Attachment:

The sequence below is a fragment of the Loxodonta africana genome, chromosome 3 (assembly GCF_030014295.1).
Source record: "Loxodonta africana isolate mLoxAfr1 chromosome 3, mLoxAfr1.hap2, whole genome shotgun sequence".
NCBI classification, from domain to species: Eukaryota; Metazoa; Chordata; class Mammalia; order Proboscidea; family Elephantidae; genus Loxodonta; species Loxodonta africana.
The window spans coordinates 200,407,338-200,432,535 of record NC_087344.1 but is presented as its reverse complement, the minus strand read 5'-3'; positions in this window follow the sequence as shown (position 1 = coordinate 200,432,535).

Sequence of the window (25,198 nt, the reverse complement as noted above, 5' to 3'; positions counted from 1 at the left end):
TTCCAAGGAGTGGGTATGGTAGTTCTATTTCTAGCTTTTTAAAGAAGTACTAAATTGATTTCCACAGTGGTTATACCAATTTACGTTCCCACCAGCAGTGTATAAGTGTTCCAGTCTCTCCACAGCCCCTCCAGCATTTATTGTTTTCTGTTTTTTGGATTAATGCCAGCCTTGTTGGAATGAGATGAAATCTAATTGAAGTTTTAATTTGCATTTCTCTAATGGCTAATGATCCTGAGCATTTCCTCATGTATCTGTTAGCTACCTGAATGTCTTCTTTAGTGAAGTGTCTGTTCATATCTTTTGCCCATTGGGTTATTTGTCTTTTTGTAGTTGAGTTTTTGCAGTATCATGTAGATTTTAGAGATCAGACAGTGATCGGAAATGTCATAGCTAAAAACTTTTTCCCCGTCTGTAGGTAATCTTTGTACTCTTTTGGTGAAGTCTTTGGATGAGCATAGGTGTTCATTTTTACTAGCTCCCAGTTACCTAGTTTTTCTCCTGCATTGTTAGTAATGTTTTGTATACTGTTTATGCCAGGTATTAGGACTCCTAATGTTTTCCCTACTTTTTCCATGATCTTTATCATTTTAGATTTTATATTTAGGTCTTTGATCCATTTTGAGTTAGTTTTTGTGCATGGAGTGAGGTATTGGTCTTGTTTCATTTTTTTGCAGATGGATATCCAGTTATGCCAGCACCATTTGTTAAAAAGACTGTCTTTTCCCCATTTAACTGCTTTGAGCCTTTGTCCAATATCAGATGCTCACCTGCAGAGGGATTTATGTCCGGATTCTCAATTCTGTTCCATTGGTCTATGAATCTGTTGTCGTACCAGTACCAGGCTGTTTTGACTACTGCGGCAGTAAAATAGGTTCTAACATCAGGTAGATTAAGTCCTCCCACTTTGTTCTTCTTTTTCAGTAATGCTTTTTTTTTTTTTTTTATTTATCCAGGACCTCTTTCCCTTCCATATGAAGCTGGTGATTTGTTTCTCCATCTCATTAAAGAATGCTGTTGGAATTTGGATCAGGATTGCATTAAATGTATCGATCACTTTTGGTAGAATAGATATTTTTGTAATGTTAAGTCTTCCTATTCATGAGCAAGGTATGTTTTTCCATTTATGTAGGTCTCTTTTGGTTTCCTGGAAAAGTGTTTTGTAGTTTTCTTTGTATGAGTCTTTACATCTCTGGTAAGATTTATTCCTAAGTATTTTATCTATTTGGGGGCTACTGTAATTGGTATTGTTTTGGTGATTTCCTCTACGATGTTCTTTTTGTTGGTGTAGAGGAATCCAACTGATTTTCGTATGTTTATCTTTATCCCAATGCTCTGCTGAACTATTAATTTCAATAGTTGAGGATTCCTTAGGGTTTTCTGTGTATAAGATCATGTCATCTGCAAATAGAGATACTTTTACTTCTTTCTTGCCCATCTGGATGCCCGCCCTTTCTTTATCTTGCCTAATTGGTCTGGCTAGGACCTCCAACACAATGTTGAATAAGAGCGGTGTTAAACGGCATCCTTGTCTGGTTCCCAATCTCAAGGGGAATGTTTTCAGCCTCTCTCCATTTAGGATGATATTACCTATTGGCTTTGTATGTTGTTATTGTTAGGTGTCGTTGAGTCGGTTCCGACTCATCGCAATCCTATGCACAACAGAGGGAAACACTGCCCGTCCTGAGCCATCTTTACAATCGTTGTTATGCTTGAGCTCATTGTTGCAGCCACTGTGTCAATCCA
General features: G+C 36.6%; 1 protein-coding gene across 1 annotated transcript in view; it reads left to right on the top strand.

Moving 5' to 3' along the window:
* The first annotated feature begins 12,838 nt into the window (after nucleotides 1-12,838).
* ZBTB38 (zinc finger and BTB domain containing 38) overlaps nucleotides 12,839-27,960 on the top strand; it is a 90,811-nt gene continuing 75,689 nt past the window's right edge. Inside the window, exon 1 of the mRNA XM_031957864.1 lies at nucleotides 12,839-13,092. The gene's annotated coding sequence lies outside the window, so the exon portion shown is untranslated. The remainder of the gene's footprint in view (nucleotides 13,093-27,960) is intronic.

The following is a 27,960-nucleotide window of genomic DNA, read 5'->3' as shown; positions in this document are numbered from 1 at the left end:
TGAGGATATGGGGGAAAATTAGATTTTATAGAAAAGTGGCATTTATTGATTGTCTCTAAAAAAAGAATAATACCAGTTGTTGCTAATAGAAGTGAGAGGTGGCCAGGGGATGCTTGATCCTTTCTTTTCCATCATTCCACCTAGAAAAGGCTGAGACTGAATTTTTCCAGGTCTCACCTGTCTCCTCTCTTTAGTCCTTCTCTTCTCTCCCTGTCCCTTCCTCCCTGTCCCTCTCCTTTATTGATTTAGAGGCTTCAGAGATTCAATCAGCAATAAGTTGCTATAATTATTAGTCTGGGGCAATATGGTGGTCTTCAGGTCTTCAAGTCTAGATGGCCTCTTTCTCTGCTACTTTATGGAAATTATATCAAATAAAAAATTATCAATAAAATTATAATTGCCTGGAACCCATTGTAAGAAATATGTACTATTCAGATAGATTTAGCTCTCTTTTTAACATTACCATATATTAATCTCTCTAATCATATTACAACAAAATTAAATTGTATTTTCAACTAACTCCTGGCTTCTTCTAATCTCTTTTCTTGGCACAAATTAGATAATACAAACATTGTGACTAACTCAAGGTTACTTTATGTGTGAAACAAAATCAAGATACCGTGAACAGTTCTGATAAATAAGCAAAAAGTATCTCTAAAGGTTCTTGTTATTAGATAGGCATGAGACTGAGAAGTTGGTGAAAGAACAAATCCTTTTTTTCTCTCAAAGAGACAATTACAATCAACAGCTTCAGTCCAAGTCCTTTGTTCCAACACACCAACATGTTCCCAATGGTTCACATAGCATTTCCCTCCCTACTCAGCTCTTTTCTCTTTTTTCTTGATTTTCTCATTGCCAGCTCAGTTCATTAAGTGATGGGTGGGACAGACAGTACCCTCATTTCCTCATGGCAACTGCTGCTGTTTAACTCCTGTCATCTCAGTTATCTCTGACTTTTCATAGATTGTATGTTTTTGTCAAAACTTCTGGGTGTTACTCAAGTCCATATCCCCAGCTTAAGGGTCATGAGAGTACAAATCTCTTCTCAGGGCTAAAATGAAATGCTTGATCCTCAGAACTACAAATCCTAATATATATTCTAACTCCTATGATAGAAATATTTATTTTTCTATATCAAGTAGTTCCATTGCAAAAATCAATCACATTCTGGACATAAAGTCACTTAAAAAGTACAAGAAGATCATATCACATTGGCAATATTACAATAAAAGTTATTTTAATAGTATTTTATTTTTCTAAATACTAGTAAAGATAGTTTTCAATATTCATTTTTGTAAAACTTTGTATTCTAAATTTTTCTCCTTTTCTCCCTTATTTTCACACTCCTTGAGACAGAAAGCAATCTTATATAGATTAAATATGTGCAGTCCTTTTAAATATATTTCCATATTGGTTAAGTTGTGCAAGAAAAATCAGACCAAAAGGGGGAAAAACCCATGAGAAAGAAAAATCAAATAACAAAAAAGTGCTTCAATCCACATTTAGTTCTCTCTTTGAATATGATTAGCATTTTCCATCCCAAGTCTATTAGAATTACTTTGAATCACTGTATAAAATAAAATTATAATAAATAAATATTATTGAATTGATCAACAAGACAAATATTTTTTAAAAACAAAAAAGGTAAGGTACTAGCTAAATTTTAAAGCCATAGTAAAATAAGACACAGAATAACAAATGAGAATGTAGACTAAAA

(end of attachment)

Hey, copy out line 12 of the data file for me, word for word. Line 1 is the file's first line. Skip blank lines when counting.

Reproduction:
TGAGGATATGGGGGAAAATTAGATTTTATAGAAAAGTGGCATTTATTGATTGTCTCTAAAAAAAGAATAATACCAGTTGTTGCTAATAGAAGTGAGAGGTGGCCAGGGGATGCTTGATCCTTTCTTTTCCATCATTCCACCTAGAAAAGGCTGAGACTGAATTTTTCCAGGTCTCACCTGTCTCCTCTCTTTAGTCCTTCTCTTCTCTCCCTGTCCCTTCCTCCCTGTCCCTCTCCTTTATTGATTTAGAGGCTTCAGAGATTCAATCAGCAATAAGTTGCTATAATTATTAGTCTGGGGCAATATGGTGGTCTTCAGGTCTTCAAGTCTAGATGGCCTCTTTCTCTGCTACTTTATGGAAATTATATCAAATAAAAAATTATCAATAAAATTATAATTGCCTGGAACCCATTGTAAGAAATATGTACTATTCAGATAGATTTAGCTCTCTTTTTAACATTACCATATATTAATCTCTCTAATCATATTACAACAAAATTAAATTGTATTTTCAACTAACTCCTGGCTTCTTCTAATCTCTTTTCTTGGCACAAATTAGATAATACAAACATTGTGACTAACTCAAGGTTACTTTATGTGTGAAACAAAATCAAGATACCGTGAACAGTTCTGATAAATAAGCAAAAAGTATCTCTAAAGGTTCTTGTTATTAGATAGGCATGAGACTGAGAAGTTGGTGAAAGAACAAATCCTTTTTTTCTCTCAAAGAGACAATTACAATCAACAGCTTCAGTCCAAGTCCTTTGTTCCAACACACCAACATGTTCCCAATGGTTCACATAGCATTTCCCTCCCTACTCAGCTCTTTTCTCTTTTTTCTTGATTTTCTCATTGCCAGCTCAGTTCATTAAGTGATGGGTGGGACAGACAGTACCCTCATTTCCTCATGGCAACTGCTGCTGTTTAACTCCTGTCATCTCAGTTATCTCTGACTTTTCATAGATTGTATGTTTTTGTCAAAACTTCTGGGTGTTACTCAAGTCCATATCCCCAGCTTAAGGGTCATGAGAGTACAAATCTCTTCTCAGGGCTAAAATGAAATGCTTGATCCTCAGAACTACAAATCCTAATATATATTCTAACTCCTATGATAGAAATATTTATTTTTCTATATCAAGTAGTTCCATTGCAAAAATCAATCACATTCTGGACATAAAGTCACTTAAAAAGTACAAGAAGATCATATCACATTGGCAATATTACAATAAAAGTTATTTTAATAGTATTTTATTTTTCTAAATACTAGTAAAGATAGTTTTCAATATTCATTTTTGTAAAACTTTGTATTCTAAATTTTTCTCCTTTTCTCCCTTATTTTCACACTCCTTGAGACAGAAAGCAATCTTATATAGATTAAATATGTGCAGTCCTTTTAAATATATTTCCATATTGGTTAAGTTGTGCAAGAAAAATCAGACCAAAAGGGGGAAAAACCCATGAGAAAGAAAAATCAAATAACAAAAAAGTGCTTCAATCCACATTTAGTTCTCTCTTTGAATATGATTAGCATTTTCCATCCCAAGTCTATTAGAATTACTTTGAATCACTGTATAAAATAAAATTATAATAAATAAATATTATTGAATTGATCAACAAGACAAATATTTTTTAAAAACAAAAAAGGTAAGGTACTAGCTAAATTTTAAAGCCATAGTAAAATAAGACACAGAATAACAAATGAGAATGTAGACTAAAA